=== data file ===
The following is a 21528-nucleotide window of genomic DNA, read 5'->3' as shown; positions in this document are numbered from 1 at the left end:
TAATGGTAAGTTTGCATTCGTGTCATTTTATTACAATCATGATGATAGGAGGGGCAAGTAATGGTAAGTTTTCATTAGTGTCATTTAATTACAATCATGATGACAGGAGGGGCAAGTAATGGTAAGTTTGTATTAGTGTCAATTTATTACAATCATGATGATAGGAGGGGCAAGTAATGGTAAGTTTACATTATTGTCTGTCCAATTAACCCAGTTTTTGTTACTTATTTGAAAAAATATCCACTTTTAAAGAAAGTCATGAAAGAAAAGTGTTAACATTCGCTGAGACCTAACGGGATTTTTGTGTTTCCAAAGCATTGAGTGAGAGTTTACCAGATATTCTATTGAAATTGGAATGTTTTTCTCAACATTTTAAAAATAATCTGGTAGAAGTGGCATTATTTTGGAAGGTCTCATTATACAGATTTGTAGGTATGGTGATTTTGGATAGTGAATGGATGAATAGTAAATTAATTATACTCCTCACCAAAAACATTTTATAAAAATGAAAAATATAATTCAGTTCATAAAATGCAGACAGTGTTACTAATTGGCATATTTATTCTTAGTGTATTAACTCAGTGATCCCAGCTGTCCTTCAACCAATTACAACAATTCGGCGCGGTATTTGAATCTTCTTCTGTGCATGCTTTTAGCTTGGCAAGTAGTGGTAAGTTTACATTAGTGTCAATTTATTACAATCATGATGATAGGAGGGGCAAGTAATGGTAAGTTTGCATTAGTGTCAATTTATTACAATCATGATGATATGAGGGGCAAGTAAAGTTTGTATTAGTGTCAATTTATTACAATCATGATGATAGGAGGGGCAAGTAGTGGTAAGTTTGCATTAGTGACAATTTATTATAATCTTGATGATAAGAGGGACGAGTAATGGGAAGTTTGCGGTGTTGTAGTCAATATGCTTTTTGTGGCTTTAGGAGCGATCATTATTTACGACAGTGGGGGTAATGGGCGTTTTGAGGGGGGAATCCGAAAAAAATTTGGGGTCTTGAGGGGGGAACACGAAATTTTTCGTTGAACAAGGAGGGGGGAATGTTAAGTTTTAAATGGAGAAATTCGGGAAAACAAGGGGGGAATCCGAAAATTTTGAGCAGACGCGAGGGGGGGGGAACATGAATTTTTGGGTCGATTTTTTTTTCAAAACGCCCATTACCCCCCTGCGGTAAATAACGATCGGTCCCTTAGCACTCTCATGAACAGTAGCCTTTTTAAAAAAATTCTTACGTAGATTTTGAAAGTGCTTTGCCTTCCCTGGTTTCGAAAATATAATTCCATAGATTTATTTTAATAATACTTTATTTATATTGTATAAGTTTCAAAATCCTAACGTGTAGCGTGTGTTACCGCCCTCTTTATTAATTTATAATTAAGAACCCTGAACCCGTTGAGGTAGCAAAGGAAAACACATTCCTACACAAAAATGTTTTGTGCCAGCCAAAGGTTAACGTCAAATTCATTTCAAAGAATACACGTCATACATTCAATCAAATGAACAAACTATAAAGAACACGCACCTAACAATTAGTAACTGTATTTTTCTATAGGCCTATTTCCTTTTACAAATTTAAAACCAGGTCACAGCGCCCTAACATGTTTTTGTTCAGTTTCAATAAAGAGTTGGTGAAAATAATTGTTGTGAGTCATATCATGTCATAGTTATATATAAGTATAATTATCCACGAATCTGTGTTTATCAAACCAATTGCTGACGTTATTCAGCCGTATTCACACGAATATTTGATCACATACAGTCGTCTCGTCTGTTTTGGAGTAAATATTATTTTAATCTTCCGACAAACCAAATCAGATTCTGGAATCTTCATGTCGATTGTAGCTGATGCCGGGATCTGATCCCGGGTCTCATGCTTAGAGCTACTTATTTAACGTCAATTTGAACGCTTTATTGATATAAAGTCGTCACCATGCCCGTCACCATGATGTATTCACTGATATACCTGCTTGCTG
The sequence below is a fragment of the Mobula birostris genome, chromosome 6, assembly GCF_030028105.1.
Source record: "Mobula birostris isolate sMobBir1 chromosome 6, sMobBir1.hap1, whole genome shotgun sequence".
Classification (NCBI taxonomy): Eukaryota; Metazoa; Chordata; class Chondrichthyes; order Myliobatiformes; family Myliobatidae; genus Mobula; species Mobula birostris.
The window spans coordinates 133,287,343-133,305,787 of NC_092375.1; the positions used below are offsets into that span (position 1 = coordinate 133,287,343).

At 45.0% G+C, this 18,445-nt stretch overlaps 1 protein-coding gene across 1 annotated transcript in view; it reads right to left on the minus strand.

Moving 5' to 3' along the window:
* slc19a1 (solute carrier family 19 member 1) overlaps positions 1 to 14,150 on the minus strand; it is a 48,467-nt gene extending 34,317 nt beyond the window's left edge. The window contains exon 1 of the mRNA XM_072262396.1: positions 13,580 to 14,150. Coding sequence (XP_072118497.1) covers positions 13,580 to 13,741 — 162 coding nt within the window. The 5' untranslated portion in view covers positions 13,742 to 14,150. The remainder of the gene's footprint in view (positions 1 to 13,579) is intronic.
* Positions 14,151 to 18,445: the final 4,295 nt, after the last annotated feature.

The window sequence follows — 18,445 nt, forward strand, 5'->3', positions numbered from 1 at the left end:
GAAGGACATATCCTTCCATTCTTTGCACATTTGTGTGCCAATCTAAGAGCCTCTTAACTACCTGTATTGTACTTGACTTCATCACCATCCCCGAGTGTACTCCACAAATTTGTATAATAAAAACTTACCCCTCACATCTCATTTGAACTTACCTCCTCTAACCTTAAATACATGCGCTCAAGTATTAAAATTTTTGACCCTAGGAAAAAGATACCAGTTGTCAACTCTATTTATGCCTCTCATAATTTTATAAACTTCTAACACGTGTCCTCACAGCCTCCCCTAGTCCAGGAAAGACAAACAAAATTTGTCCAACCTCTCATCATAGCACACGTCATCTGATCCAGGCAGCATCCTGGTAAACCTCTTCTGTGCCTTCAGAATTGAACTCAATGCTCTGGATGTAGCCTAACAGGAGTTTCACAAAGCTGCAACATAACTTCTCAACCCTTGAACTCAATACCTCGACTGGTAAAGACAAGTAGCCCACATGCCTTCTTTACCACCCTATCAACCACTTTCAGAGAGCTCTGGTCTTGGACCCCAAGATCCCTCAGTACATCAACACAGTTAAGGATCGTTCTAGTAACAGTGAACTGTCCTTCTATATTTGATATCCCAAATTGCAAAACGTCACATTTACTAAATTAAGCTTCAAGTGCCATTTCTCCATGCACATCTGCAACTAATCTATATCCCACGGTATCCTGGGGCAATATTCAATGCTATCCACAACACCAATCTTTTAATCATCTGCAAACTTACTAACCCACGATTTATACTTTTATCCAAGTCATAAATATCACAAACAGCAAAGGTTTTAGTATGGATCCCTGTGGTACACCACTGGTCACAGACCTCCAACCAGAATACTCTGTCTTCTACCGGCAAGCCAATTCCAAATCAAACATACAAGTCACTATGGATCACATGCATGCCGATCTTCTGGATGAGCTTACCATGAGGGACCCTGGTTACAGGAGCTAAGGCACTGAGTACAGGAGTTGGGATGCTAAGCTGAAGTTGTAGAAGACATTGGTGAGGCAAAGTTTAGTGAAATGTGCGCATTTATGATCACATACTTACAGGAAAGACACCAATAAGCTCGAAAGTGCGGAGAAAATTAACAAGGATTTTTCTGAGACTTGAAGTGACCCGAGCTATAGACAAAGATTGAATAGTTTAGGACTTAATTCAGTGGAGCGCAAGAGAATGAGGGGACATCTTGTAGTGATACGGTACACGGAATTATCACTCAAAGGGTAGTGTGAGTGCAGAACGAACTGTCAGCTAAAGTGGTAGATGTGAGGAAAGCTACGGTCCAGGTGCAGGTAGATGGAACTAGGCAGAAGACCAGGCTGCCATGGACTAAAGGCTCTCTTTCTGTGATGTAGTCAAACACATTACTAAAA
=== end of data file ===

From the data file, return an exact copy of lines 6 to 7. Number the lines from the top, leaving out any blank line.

The window spans coordinates 133,287,343-133,305,787 of NC_092375.1; the positions used below are offsets into that span (position 1 = coordinate 133,287,343).

At 45.0% G+C, this 18,445-nt stretch overlaps 1 protein-coding gene across 1 annotated transcript in view; it reads right to left on the minus strand.